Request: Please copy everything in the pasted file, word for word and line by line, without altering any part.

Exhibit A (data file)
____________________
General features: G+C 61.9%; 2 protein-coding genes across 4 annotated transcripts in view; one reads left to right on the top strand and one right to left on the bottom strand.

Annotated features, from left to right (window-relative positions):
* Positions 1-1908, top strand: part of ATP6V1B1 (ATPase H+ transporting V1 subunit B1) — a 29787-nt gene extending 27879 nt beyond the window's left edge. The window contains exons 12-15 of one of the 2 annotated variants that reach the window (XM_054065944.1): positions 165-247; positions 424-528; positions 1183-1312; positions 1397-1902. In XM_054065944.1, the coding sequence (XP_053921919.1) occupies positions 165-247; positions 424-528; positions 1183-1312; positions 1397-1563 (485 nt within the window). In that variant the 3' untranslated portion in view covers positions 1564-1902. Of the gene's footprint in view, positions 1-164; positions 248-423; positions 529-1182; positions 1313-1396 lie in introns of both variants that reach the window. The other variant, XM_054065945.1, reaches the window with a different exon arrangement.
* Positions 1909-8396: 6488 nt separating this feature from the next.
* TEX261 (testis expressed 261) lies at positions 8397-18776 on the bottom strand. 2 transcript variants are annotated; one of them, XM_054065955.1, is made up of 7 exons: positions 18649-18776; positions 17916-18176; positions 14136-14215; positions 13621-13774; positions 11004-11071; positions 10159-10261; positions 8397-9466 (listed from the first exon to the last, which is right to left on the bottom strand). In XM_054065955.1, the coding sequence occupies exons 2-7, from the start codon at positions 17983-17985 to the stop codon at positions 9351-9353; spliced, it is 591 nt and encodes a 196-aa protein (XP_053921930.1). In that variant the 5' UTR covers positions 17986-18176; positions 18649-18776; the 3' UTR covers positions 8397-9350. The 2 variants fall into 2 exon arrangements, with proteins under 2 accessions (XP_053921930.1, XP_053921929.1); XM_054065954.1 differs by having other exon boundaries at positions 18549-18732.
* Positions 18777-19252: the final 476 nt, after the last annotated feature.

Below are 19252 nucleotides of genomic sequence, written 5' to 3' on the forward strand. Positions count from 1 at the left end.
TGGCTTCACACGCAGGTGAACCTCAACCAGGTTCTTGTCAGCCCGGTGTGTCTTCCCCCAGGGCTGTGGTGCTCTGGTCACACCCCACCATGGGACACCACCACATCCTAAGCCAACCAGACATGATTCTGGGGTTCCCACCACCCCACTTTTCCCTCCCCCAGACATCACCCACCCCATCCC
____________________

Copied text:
General features: G+C 61.9%; 2 protein-coding genes across 4 annotated transcripts in view; one reads left to right on the top strand and one right to left on the bottom strand.

Annotated features, from left to right (window-relative positions):
* Positions 1-1908, top strand: part of ATP6V1B1 (ATPase H+ transporting V1 subunit B1) — a 29787-nt gene extending 27879 nt beyond the window's left edge. The window contains exons 12-15 of one of the 2 annotated variants that reach the window (XM_054065944.1): positions 165-247; positions 424-528; positions 1183-1312; positions 1397-1902. In XM_054065944.1, the coding sequence (XP_053921919.1) occupies positions 165-247; positions 424-528; positions 1183-1312; positions 1397-1563 (485 nt within the window). In that variant the 3' untranslated portion in view covers positions 1564-1902. Of the gene's footprint in view, positions 1-164; positions 248-423; positions 529-1182; positions 1313-1396 lie in introns of both variants that reach the window. The other variant, XM_054065945.1, reaches the window with a different exon arrangement.
* Positions 1909-8396: 6488 nt separating this feature from the next.
* TEX261 (testis expressed 261) lies at positions 8397-18776 on the bottom strand. 2 transcript variants are annotated; one of them, XM_054065955.1, is made up of 7 exons: positions 18649-18776; positions 17916-18176; positions 14136-14215; positions 13621-13774; positions 11004-11071; positions 10159-10261; positions 8397-9466 (listed from the first exon to the last, which is right to left on the bottom strand). In XM_054065955.1, the coding sequence occupies exons 2-7, from the start codon at positions 17983-17985 to the stop codon at positions 9351-9353; spliced, it is 591 nt and encodes a 196-aa protein (XP_053921930.1). In that variant the 5' UTR covers positions 17986-18176; positions 18649-18776; the 3' UTR covers positions 8397-9350. The 2 variants fall into 2 exon arrangements, with proteins under 2 accessions (XP_053921930.1, XP_053921929.1); XM_054065954.1 differs by having other exon boundaries at positions 18549-18732.
* Positions 18777-19252: the final 476 nt, after the last annotated feature.

Below are 19252 nucleotides of genomic sequence, written 5' to 3' on the forward strand. Positions count from 1 at the left end.
TGGCTTCACACGCAGGTGAACCTCAACCAGGTTCTTGTCAGCCCGGTGTGTCTTCCCCCAGGGCTGTGGTGCTCTGGTCACACCCCACCATGGGACACCACCACATCCTAAGCCAACCAGACATGATTCTGGGGTTCCCACCACCCCACTTTTCCCTCCCCCAGACATCACCCACCCCATCCC